Rape of Law

The controversy pertaiimagesning to the ban of  BBC’s recent documentary on the Delhi Gang Rape, titled ‘India’s Daughter’ led me to rethink my position of decency and justice. The reasons given to justify the ban were that it: 1.   violated Four Indian Statutes (despite my attempts, I have not been able to recover the said statutes except a very general idea of the same) 2. has the potential of inciting public outrage 3. gives overarching importance to freedom of expression 4. gives a  platform to Mukesh Singh (convicted of rape and murder and currently on death row) 5. reveals the identity of the victim and violates privacy.

I was subject to the torture of sitting through the intellectual academic circles arguing in a very divided manner on the issue which was indeed a surprise. My surprise was primarily caused due to many reasons. The assumption that underlies the argument that the documentary can cause public outrage is that such an outrage did not occur when the incident took place in 2012. However, this is an erroneous notion as the rape and murder of the young lady did cause an outrage in India in 2012. (For instance, see http://www.dawn.com/news/772717/outrage-over-delhi-gang-rape-swells-across-india-2). The contention that the documentary gives overarching importance to freedom of expression is unacceptable on many different levels. Primarily, there was already many different articles, blog posts, community talks and the like on the issue where the details of the rape had been revealed. Secondarily, the documentary (at least in my personal point of view) does not seem to impede the judicial process. Thirdly, freedom of expression should only be restricted if it affects other rights. Unless it can validly be shown in this situation that the documentary does in fact impede the judicial process or that it violates other rights of the community, there does not appear to be a valid reason for the ban.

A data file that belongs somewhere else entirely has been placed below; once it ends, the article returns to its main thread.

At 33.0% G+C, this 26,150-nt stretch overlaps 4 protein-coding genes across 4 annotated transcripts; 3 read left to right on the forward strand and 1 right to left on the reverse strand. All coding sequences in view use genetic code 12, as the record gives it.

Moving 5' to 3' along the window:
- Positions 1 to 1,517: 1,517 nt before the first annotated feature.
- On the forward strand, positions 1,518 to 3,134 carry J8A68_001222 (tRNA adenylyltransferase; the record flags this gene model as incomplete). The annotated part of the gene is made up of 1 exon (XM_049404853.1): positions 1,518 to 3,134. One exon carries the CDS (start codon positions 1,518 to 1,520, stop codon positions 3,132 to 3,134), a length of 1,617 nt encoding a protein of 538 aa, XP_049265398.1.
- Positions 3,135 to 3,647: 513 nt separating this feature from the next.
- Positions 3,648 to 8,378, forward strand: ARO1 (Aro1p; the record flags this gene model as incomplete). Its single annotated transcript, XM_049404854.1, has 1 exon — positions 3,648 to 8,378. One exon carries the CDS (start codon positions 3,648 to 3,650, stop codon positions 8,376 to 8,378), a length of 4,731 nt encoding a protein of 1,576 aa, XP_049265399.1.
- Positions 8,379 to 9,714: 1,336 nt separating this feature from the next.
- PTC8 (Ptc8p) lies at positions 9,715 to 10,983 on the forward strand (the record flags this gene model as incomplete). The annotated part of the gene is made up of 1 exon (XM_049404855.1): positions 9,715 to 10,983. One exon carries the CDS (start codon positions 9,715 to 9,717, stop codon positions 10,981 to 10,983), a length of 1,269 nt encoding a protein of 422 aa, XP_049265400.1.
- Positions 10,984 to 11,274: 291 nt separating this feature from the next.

Some further argued that the documentary gives a platform to Mukesh Singh. This perhaps is caused due to sentimental reasons and emotions that are evoked in those who watch the documentary. Nonetheless, I am incapable of conceiving how it could be perceived as a platform for Mukesh Singh unless it can be considered as providing him an opportunity to portray himself as an innocent person which I don’t think is the case in this documentary. Although he attempts to argue that he was merely driving the vehicle, his remorseless attitude and misogyny makes a reasonable person doubt his innocencimagese beyond a reasonable doubt. Perhaps, those who argue that the documentary gives Mukesh Singh a platform base their views on what the Defense (so-called)Attorney states. An accused, irrespective of how gruesome his conduct has been, has a legal right to be defended and has the right to fair trial. However, that does not mean that the Defense Attorney’s arguments should be based on morality and general advise to the women-kind on how not to get raped, what to wear and what time to come home. There is a reason why the lawyer’s job is referred to as an Attorney – at – Law and not an Attorney – at – Morality. Mr. M.L. Sharma, does not bring up any LEGAL justification for the acts that have been committed and fails to prove his capacity as an Attorney – at – Law.